MY hometown has made some unique contributions to American religious history.
Here in Detroit, Elijah Muhammad took the helm of the Nation of Islam after its founder disappeared in the 1930s. Muhammad is recognized with a street that carries his name. Similarly, Malcolm X, who became spokesman for the Nation of Islam during the 1950s and 1960s and is now recognized as one of the most significant black thinkers of modern time, is immortalized through Detroit s Malcolm X Academy grade school and Malcolm X Boulevard, which runs through nearby Highland Park.
Anyone familiar with his best-selling book The Autobiography of Malcolm X should recall that the fiery minister was once known as Detroit Red for the time he spent hustling in and around the community.
Lesser known, but equally intriguing, was the Rev. James F. Prophet Jones, who could reportedly speak amazing truths before they happened; attracted church members by the thousand; lived in a three-story, 54-room Detroit mansion, and owned five Cadillacs during the 1940s and 1950s.
At some point before their deaths, each of these men shared three things in common: access to wealth, influence over the minds and hearts of people, and contact with the criminal justice system.
Perhaps this is why I was more or less unfazed when I moved to Toledo in 1994 and later met the Rev. Slim. A native of Memphis, Charles Marvin Slim Lake followed his mother, Mary, this way in the 1970s and later evolved as a Gunckel Park street preacher.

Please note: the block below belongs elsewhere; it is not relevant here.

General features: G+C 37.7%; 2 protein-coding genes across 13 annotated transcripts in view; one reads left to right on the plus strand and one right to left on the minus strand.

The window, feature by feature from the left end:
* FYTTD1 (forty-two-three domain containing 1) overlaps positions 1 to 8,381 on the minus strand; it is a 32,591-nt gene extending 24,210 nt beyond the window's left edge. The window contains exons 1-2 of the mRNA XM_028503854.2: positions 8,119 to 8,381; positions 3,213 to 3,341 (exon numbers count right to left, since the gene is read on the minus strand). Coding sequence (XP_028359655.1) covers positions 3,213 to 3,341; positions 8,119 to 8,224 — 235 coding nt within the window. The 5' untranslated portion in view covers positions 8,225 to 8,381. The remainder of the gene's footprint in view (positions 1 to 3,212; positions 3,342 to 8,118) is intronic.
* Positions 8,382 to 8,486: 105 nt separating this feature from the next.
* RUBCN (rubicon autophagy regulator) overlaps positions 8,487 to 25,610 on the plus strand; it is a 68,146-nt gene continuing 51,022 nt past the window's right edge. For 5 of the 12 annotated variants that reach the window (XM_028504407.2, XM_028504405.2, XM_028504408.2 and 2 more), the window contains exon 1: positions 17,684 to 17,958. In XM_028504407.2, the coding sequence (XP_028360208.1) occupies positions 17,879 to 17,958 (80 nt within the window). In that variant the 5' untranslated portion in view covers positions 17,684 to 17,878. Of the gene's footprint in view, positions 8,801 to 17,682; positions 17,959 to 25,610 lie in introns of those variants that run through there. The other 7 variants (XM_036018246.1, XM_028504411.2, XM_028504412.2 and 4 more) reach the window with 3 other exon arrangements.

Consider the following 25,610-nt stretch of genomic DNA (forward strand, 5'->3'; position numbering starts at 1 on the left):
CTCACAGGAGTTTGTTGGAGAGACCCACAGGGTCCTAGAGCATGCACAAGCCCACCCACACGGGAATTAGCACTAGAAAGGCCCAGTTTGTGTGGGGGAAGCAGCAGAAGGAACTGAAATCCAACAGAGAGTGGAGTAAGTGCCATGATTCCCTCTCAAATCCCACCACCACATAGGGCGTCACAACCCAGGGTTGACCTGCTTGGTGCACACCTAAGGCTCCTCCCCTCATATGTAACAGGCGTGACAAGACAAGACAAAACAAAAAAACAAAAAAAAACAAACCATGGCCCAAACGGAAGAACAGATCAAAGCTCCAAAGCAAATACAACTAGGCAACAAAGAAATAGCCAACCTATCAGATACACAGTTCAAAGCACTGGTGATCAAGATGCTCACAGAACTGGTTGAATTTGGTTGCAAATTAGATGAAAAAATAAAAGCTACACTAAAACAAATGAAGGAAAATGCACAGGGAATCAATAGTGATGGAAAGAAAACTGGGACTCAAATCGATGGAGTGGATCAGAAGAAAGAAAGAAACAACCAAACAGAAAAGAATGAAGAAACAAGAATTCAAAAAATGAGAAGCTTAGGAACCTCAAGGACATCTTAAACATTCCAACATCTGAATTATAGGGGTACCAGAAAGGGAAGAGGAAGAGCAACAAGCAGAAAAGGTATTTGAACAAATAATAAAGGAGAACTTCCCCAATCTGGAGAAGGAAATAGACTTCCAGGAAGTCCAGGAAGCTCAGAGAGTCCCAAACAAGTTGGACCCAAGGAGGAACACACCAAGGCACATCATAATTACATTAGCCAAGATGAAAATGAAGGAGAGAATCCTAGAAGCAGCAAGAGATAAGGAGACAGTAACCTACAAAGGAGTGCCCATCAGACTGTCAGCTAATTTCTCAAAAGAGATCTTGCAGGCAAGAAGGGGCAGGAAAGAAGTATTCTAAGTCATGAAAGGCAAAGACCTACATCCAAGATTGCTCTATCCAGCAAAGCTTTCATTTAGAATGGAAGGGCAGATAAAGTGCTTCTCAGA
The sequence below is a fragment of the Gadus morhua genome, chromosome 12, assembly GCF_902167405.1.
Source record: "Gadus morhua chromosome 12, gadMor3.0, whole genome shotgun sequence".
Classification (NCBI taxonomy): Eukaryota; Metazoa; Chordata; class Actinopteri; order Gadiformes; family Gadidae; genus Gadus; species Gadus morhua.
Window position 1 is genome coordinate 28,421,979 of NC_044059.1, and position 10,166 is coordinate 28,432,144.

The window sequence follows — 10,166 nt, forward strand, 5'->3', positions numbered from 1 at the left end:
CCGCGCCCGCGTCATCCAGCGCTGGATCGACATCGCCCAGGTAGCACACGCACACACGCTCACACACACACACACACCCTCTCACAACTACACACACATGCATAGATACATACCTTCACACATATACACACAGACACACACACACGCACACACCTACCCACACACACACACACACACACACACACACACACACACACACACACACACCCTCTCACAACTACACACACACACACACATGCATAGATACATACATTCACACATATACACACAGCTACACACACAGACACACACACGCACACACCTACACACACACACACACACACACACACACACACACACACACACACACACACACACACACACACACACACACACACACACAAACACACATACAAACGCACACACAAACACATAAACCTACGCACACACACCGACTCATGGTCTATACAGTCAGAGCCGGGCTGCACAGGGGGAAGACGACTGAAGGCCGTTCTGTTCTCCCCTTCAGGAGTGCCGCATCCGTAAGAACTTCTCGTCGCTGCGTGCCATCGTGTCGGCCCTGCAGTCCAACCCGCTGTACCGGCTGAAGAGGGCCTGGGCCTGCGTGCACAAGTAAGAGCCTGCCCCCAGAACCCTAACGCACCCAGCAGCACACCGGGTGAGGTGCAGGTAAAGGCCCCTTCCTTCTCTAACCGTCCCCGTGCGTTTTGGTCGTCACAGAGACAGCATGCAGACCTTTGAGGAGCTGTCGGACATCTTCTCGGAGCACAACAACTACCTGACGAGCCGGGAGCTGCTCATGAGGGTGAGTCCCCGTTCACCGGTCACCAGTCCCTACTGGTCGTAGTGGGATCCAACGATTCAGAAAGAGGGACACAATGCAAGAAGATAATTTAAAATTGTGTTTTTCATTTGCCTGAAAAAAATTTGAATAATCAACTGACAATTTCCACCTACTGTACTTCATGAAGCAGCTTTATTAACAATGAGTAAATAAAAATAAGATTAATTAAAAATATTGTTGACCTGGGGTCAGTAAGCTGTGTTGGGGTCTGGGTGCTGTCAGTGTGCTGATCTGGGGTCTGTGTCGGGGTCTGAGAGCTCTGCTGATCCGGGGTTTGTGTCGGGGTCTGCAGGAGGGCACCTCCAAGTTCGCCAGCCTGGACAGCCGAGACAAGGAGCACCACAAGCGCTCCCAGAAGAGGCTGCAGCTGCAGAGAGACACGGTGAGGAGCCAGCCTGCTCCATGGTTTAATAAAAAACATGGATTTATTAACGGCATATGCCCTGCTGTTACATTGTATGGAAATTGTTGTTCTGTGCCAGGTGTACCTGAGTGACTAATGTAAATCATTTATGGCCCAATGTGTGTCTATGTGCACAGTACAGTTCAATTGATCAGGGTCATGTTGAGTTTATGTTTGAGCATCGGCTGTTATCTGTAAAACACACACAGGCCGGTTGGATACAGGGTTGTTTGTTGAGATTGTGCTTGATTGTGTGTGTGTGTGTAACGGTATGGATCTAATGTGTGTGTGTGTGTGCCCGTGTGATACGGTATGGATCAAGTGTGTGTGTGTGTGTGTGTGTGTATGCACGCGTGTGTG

Reverend Slim or Rev, as he is called by members of God s Church of the Streets, which he founded in 1990, follows in the path of nontraditional religious figures like Elijah Muhammad, Malcolm, Prophet Jones, Father Divine, Sweet Daddy Grace, and others who gained appeal through their flair for delivering the gospel.
An admitted former crack addict and dealer, who has been arrested numerous times, Lake started his ministry after he and a group of homeless folks were kicked out of a Toledo Baptist church.
Apparently tired of tolerating their unsettling presence among the suit-and-fancy-hat-wearing Christians every Sunday, this congregation supported the hiring of armed security guards who denied admission to him and his friends one winter morning.
Driven by the miracle he witnessed, in which his best friend Donald Jones was saved from death after Lake accidentally shot him, and determined to worship God that day, Reverend Slim was born. The self-proclaimed minister, who had grown up attending church and felt called to preach, began feeding the hungry and teaching them scripture in the park. By his count, they missed fewer than 10 Sundays in as many years.
As a Blade reporter until 1998, I interviewed Reverend Slim more than any other staff writer and occasionally dropped in unannounced at Sunday service or at the church headquarters in North Toledo. I watched men and women walk in off the streets and get money to pay bills, with little more than a grumble from Rev that they often hadn t re-paid their last pledges.
Despite occasional noise complaints about the outdoor services and what he called harassment from the city about licenses and permits, it was not terribly uncommon to see police patrolmen stopping to shake hands or share a laugh with Reverend Slim a man they believed did less harm than good to their community.